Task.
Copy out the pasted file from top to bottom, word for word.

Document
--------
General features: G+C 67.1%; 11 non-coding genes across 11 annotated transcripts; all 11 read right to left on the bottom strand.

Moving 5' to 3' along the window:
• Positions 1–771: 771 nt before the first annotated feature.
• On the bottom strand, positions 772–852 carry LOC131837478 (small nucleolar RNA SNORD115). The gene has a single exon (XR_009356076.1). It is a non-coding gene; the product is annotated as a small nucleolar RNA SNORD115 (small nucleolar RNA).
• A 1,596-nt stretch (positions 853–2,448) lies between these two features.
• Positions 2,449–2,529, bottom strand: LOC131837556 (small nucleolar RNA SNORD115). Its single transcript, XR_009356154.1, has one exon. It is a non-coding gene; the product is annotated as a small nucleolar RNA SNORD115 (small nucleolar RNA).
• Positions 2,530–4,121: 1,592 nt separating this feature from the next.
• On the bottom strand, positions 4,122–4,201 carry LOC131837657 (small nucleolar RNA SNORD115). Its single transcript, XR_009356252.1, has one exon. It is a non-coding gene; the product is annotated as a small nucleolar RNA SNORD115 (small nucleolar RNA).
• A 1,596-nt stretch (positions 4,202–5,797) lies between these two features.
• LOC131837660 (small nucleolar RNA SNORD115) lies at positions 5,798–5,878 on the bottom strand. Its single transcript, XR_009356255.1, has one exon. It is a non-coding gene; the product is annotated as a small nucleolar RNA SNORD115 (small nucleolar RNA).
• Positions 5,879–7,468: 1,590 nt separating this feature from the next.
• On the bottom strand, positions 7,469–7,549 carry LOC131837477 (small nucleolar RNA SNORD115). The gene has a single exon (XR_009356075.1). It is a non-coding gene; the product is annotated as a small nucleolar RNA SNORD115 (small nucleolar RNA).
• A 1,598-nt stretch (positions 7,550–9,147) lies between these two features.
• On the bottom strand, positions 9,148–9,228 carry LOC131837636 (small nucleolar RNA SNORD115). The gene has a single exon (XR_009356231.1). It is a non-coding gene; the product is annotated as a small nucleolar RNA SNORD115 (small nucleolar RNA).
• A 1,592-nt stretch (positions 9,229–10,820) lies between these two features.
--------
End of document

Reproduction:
General features: G+C 67.1%; 11 non-coding genes across 11 annotated transcripts; all 11 read right to left on the bottom strand.

Moving 5' to 3' along the window:
• Positions 1–771: 771 nt before the first annotated feature.
• On the bottom strand, positions 772–852 carry LOC131837478 (small nucleolar RNA SNORD115). The gene has a single exon (XR_009356076.1). It is a non-coding gene; the product is annotated as a small nucleolar RNA SNORD115 (small nucleolar RNA).
• A 1,596-nt stretch (positions 853–2,448) lies between these two features.
• Positions 2,449–2,529, bottom strand: LOC131837556 (small nucleolar RNA SNORD115). Its single transcript, XR_009356154.1, has one exon. It is a non-coding gene; the product is annotated as a small nucleolar RNA SNORD115 (small nucleolar RNA).
• Positions 2,530–4,121: 1,592 nt separating this feature from the next.
• On the bottom strand, positions 4,122–4,201 carry LOC131837657 (small nucleolar RNA SNORD115). Its single transcript, XR_009356252.1, has one exon. It is a non-coding gene; the product is annotated as a small nucleolar RNA SNORD115 (small nucleolar RNA).
• A 1,596-nt stretch (positions 4,202–5,797) lies between these two features.
• LOC131837660 (small nucleolar RNA SNORD115) lies at positions 5,798–5,878 on the bottom strand. Its single transcript, XR_009356255.1, has one exon. It is a non-coding gene; the product is annotated as a small nucleolar RNA SNORD115 (small nucleolar RNA).
• Positions 5,879–7,468: 1,590 nt separating this feature from the next.
• On the bottom strand, positions 7,469–7,549 carry LOC131837477 (small nucleolar RNA SNORD115). The gene has a single exon (XR_009356075.1). It is a non-coding gene; the product is annotated as a small nucleolar RNA SNORD115 (small nucleolar RNA).
• A 1,598-nt stretch (positions 7,550–9,147) lies between these two features.
• On the bottom strand, positions 9,148–9,228 carry LOC131837636 (small nucleolar RNA SNORD115). The gene has a single exon (XR_009356231.1). It is a non-coding gene; the product is annotated as a small nucleolar RNA SNORD115 (small nucleolar RNA).
• A 1,592-nt stretch (positions 9,229–10,820) lies between these two features.